Having formed in 2011 Manchester’s The Slow Readers Club could be renamed The Slow Burners Club as their candle has burned brightly but stealthily over the years. With a word-of-mouth reputation and always funding themselves the band have enthralled audiences old and now new to concerts at Manchester’s Castlefield Bowl and Liverpool Arena touring with James who handpicked the band personally to support them. They’ve acquired new fans at all these gigs and became festival favourites playing at the Isle of Wight, Festival No. 6 and Kendal Calling to name a few. Wherever you see them an army of their devotees’ chant READERS and it’s easy to see why their reputation is so steely.
With their recent sell-out gig last year at Manchester’s Albert Hall (24th November) they have an ever-increasing fanbase. With a capacity of 2000, it was their biggest headline show to date. I was one of the lucky ones to see them there and the atmosphere was electric. Indeed for their new single, You Opened Up My Heart (taken from the new album) the band have released a live video filmed at the Albert Hall gig as a tribute to their fans it seems.
In January this year, they won the Best Breakthrough Act at the City Life Awards which celebrates the best of Manchester’s musical talents. With two albums under their belt, the self-titled debut (2011) and Cavalcade (2015) the band are set to release their third album Build A Tower on Modern Sky on May 4th. It was recorded near their home in Edwin Street Recording Studios in Bury and produced by Phil Bulleyment (Gaz Coombes, Dutch Uncles). With their line-up of Aaron Starkie (vocals), Kurtis Starkie (guitar and backing vocals), Jim Ryan (bass) and David Whitworth (drums) they are on a roll.
Track one Lunatic was their first single from the album. This is accomplished dark, indie electro-pop with powerful lyrics, a wall of electronica and Aaron Starkie’s haunting vocals. “Sure in days of old I’d be chained to the floor”. It sets the scene beautifully for the rest of the album building to an emotional crescendo before ending with self-assurance. Supernatural is contagious with a great beat and soaring vocals and guitar. You Opened Up My Heart has great drums and guitar and a chant-able, anthemic chorus: a modern-day love song. This has been getting lots of radio airplay introducing the band to wider audiences. Never Said I Was The Only One has an ethereal, dreamy quality to it and a staccato guitar effect that works really well and some smooth synth sounds. On The TV has a catchy refrain that you’ll soon be singing along to.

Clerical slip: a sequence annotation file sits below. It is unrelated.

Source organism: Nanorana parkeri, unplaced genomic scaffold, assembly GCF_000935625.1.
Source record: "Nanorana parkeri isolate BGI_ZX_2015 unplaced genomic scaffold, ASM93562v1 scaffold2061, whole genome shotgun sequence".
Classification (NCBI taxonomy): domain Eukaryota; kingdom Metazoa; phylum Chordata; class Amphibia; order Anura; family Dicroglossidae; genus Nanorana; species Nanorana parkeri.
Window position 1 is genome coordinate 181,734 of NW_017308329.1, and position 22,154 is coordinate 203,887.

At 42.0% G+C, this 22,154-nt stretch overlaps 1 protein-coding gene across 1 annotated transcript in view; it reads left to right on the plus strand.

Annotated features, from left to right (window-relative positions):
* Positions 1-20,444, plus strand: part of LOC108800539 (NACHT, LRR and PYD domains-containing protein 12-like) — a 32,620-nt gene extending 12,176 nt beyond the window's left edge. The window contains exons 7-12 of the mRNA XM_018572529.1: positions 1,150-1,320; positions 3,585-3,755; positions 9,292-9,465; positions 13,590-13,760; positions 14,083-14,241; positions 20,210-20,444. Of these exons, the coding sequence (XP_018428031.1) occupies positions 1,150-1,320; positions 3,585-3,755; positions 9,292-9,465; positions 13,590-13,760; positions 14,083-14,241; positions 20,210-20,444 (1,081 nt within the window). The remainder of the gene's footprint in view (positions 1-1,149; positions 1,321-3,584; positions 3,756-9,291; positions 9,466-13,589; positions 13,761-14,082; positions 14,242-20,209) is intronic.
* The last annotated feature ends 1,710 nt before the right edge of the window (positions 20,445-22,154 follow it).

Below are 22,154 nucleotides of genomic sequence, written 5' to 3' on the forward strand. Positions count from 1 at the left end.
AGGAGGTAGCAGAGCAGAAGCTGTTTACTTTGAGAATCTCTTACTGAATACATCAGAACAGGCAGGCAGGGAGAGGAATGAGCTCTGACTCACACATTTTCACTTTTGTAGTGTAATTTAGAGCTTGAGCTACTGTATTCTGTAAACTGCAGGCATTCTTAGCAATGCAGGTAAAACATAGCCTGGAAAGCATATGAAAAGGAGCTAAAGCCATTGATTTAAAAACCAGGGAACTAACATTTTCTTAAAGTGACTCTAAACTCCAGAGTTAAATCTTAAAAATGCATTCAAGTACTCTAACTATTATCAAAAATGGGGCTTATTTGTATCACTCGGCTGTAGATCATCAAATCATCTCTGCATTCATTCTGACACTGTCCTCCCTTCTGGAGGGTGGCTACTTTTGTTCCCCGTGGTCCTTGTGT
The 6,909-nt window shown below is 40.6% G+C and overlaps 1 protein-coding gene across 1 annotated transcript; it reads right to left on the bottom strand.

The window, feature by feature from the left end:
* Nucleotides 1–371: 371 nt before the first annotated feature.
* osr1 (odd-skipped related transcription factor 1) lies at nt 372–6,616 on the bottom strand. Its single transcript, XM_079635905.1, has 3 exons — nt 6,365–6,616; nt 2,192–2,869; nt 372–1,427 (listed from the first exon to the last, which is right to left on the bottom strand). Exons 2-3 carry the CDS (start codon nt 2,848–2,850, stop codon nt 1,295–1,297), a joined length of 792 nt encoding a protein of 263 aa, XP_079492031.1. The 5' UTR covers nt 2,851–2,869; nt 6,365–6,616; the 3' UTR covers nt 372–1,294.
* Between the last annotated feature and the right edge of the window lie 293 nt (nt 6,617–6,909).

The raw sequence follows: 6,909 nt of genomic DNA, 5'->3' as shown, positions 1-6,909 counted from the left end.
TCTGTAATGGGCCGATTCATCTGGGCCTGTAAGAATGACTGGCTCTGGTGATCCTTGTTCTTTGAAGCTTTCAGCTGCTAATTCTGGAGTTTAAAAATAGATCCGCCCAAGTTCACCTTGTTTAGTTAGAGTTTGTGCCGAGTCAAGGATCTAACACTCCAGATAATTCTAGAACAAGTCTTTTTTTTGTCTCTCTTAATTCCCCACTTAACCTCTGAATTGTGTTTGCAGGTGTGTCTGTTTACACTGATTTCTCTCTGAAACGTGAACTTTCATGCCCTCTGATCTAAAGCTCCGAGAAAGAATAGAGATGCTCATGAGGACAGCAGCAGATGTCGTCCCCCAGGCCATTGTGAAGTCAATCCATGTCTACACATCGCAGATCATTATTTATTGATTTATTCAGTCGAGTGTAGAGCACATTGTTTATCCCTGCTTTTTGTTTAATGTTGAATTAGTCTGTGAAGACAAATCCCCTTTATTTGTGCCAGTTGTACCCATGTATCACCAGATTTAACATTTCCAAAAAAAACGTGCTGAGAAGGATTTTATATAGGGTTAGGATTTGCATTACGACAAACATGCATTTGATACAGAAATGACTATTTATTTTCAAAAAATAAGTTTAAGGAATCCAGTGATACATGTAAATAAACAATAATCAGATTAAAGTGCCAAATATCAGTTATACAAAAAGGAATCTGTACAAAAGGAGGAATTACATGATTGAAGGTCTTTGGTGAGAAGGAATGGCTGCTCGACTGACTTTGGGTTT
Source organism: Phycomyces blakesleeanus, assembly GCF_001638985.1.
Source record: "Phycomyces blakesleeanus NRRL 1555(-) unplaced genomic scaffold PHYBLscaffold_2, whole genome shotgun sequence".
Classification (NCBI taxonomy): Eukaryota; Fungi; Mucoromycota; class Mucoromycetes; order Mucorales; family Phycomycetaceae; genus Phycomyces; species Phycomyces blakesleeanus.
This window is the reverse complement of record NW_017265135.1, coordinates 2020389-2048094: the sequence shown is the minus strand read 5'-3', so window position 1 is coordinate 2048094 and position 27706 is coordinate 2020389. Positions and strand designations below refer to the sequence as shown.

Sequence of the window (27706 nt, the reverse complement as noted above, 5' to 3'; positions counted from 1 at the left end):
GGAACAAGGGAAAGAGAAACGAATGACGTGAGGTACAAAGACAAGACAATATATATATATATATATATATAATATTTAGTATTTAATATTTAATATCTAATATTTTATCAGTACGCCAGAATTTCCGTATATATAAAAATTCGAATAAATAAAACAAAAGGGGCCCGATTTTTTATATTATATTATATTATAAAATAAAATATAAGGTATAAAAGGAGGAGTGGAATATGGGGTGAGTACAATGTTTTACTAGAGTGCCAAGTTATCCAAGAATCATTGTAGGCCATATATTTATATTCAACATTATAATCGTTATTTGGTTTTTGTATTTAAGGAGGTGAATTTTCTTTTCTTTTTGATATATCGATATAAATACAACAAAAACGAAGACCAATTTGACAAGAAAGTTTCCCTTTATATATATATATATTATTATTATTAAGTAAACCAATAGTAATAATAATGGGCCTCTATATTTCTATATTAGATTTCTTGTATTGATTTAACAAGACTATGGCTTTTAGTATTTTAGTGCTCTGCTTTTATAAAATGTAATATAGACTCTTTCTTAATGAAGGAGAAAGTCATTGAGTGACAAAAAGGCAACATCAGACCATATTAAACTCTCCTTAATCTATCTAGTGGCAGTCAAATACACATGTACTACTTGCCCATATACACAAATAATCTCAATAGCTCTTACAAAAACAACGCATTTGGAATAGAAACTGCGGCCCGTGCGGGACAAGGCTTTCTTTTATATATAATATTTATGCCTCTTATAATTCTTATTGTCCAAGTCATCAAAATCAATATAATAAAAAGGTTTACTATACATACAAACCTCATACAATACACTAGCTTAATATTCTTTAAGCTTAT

Through The Shadows builds gently with a flicker of synthesiser before beating drum and guitar come in and build up the rhythm. This is a tight song with Aaron’s vocal holding fort and bringing the whole combination together effortlessly. Lives Never Known has more of that staccato guitar effect and a great tempo that changes about a minute in with a wonderful synth-wave that blasts through the song. This has echoes of Depeche Mode in here and is darkly, hypnotically transcendent. Distant Memory is poetic, with it’s picking style guitar. This builds to a wonderful climax before ending the album on this final note.
The band have said themselves of the release: “We’re really proud of the record as we’ve learned a lot since our last, self-released, album”. Build A Tower feels like a natural progression for them with excellent production to boot. An emotionally mature album full of haunting melodies interspersed with thumping electro beats and anthemic chimes that could take them to the next level and receive their badge of honour. They certainly deserve it.